I Can’t Think of a Baseball Metaphor for Poor Storytelling or Low Ratings

Chalkboard - MoneyBART

“Smithers, it’s almost game time, where the devil are my ringers?” – C.M. Burns
“Sir, Mike Scioscia might not live through the night.  Steve Sax is looking at six consecutive life sentences.  And Ozzie Smith seems to have vanished off the face of the Earth.” – Mr. Smithers

Shortly before the weak-and-lazy-even-by-their-standards introduction of throwaway voice Mike Scioscia, Zombie Simpsons demonstrated yet again just how apathetic they are towards anything that could be called storytelling.  Bart and Marge are riding on a rollercoaster, and Bart makes the completely offhand remark, “You know, Mom, after only seven hours in this amusement park I’m finally enjoying myself.”  I guess this is supposed to be a joke.  It is immediately followed by Lisa calling on Marge’s cell phone to demand Bart’s participation in the championship game.  Before even getting to humorless problems such as a) how did they get back to the stadium? b) why are they talking on the phone on a rollercoaster? c) does Mike Scioscia ride rollercoasters alone a lot? d) why is there a funnel cake thing there?, the scene has blasted its way out of the already thin story.  Baseball games don’t take seven hours, nor is there any need for Bart to say that they’ve been there that long.  This is an elementary script error, and the only reason it’s there is because they do not care in the least. 

Then, of course, there’s the Scioscia thing itself.  Without getting into it too deep right now, let me just say this.  “Homer at the Bat” is an essentially perfect piece of storytelling.  They introduce nine (9!) minor characters and give every single one of them a story arc.  Sports movies don’t treat their minor characters that well, even with an hour of extra screen time, The Simpsons did it in just twenty-two minutes.  It’s an amazing feat of writing and pacing even before you get to the fact that it’s hilarious.  In “MoneyBART”, Mike Scioscia shows up for no reason, dispenses advice, and then disappears, presumably to continue riding the rollercoaster alone.  The difference couldn’t be any greater. 

The numbers are in, and they are worse than ever.  Last night’s trip to baseball was yawned through by a mere 6.72 million people.  That is the second lowest number ever for the fall half of the schedule, and by far the lowest number ever for this early in the season (when ratings tend to be higher).  The demographics were down as well, off 29% from last week among the nuts and gum set. 

I’ve said this before and I’ll say it again: this show will not get cancelled until the ratings become so embarrassing that FOX fears damage to the Simpsons brand and the river of merchandising money it provides.  From that perspective, Season 22 could hardly be off to a better start.  These numbers are humiliatingly terrible. 

7 Responses to “I Can’t Think of a Baseball Metaphor for Poor Storytelling or Low Ratings”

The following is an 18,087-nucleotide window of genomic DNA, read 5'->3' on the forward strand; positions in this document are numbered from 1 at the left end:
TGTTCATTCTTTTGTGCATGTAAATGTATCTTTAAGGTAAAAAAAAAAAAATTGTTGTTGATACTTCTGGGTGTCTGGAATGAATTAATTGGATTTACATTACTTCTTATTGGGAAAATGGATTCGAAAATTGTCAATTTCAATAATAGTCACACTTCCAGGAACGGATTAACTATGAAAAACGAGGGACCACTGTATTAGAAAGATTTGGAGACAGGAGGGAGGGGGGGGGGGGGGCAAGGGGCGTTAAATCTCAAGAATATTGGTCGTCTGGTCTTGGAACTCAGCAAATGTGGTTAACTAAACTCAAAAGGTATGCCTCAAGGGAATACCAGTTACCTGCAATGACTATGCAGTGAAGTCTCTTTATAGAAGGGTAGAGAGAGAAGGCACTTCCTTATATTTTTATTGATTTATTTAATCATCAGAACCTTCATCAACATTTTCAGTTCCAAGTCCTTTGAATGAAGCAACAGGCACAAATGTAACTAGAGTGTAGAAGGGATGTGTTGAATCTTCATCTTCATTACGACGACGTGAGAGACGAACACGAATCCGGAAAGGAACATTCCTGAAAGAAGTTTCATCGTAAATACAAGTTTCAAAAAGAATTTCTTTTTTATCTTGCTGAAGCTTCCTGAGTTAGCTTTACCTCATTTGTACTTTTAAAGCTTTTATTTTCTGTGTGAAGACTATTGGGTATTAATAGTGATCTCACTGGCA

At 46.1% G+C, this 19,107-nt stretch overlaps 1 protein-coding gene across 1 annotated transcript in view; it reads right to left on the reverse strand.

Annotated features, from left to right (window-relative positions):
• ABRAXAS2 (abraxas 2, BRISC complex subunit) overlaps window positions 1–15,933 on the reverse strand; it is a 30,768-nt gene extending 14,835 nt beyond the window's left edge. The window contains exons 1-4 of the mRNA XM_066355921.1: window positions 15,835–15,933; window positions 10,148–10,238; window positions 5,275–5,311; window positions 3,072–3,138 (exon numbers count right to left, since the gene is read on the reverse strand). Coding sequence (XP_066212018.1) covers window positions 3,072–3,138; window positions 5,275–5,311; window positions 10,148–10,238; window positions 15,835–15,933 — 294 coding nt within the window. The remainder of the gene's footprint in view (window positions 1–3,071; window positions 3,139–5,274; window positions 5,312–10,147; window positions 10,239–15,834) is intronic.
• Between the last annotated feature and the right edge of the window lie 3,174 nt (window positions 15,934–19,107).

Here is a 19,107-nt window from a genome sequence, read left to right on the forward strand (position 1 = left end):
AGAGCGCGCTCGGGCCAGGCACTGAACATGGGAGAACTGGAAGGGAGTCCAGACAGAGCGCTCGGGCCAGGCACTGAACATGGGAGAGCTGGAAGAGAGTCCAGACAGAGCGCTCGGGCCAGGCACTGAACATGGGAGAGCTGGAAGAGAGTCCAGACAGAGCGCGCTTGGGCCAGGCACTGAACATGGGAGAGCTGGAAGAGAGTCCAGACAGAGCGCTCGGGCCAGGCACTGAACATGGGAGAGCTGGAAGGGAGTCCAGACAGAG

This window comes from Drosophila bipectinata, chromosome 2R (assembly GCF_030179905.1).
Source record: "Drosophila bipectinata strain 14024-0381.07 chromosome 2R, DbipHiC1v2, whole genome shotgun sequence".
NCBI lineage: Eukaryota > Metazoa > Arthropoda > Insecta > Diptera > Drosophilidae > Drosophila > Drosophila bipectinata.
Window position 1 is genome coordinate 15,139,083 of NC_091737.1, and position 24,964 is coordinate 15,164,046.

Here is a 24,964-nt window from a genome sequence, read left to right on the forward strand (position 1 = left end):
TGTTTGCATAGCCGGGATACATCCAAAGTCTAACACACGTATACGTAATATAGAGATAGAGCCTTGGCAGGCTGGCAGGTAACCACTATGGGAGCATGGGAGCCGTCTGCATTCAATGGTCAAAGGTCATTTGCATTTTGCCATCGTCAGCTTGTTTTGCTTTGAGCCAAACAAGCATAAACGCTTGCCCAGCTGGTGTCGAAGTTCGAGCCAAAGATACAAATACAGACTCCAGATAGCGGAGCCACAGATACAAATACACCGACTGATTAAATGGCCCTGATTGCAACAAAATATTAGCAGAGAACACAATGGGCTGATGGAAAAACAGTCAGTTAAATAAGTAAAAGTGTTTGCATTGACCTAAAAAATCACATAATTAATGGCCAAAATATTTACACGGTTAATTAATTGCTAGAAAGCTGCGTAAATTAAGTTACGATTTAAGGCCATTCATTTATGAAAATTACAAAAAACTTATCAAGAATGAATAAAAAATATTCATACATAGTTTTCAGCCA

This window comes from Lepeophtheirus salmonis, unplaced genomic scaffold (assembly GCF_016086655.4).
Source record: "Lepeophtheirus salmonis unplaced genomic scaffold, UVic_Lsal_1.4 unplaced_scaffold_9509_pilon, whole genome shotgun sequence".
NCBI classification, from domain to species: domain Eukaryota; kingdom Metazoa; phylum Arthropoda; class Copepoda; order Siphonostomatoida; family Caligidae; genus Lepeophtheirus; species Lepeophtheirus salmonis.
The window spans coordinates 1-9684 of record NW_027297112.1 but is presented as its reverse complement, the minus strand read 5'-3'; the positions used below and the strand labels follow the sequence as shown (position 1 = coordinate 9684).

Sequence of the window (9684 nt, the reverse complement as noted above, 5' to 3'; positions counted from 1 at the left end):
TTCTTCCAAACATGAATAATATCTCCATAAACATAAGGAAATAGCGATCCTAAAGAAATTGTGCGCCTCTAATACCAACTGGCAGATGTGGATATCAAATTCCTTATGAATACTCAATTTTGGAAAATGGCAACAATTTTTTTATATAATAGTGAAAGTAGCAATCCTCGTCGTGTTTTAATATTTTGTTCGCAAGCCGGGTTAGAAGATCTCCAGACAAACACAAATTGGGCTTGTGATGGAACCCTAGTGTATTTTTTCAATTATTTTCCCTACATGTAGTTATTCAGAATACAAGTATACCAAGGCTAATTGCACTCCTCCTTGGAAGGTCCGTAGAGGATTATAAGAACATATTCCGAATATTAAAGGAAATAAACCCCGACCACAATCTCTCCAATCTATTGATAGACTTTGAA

1. 11 October 2010 at 7:38 pm

    Just saw this and…ugh. Probably the most banal episode ever made with the worst lines for a guest star, too.

  2. 2 Stan
    11 October 2010 at 11:21 pm

    They really should drop this celebrity-giving-a-five-second-useless-advice thing because not only does it spew the viewers away instead of initially attracting them, it also ridicules the guest stars themselves. Example: Scioscia isn’t a bad guy, but he got mocked at earlier in the show, and now his appearance is nothing than the reminder of that old episode, with no other meaning whatsoever. It’s like taking out 1950-s car for a ride and instead of pimping out, hearing old folks brag about how fucked up it was back in their days.

    Also, by the looks of it, they’re not going for the Treehouse-o-Horror this year! What gives?

  3. 3 sVybDy
    12 October 2010 at 4:24 am

    That was a pretty abysmal episode. In addition to all of the above, I was really bothered by the part where Lisa approaches the Frink and the other nerds at Moe’s. She never even explained to them what she was doing there or why she was interested in baseball. Are they omniscient?

  4. 4 Ron
    12 October 2010 at 1:39 pm

    I didn’t know where to put this, but I figured this article would be good.


    After bringing Mike Scioscia back for no reason, the writers think it’s appropriate to tarnish the legacy of another season 3 episode: “Flaming Moe’s.” An upcoming episode, called “Flaming Moe,” will involve Moe and Smithers turning the bar into a gay bar. I remember someone in the commentary for “Flaming Moe’s” explicitly state that they avoided making gay jokes based on that name. Now, 19 years later, they decide to do exactly that, and to make things worse, it seems like the B-plot will be yet another Bart romance story.

  5. 5 Andreas
    13 October 2010 at 4:17 pm

    Out of curiosity, what’s your take on the Banksy Marxist-critique-of-Fox couch gag that’s been getting so much press?

    • 6 Charlie Sweatpants
      13 October 2010 at 9:09 pm

      I’m not sure you’re referring to me, but I had a post about it that didn’t even get close to finished today. Hopefully tomorrow.

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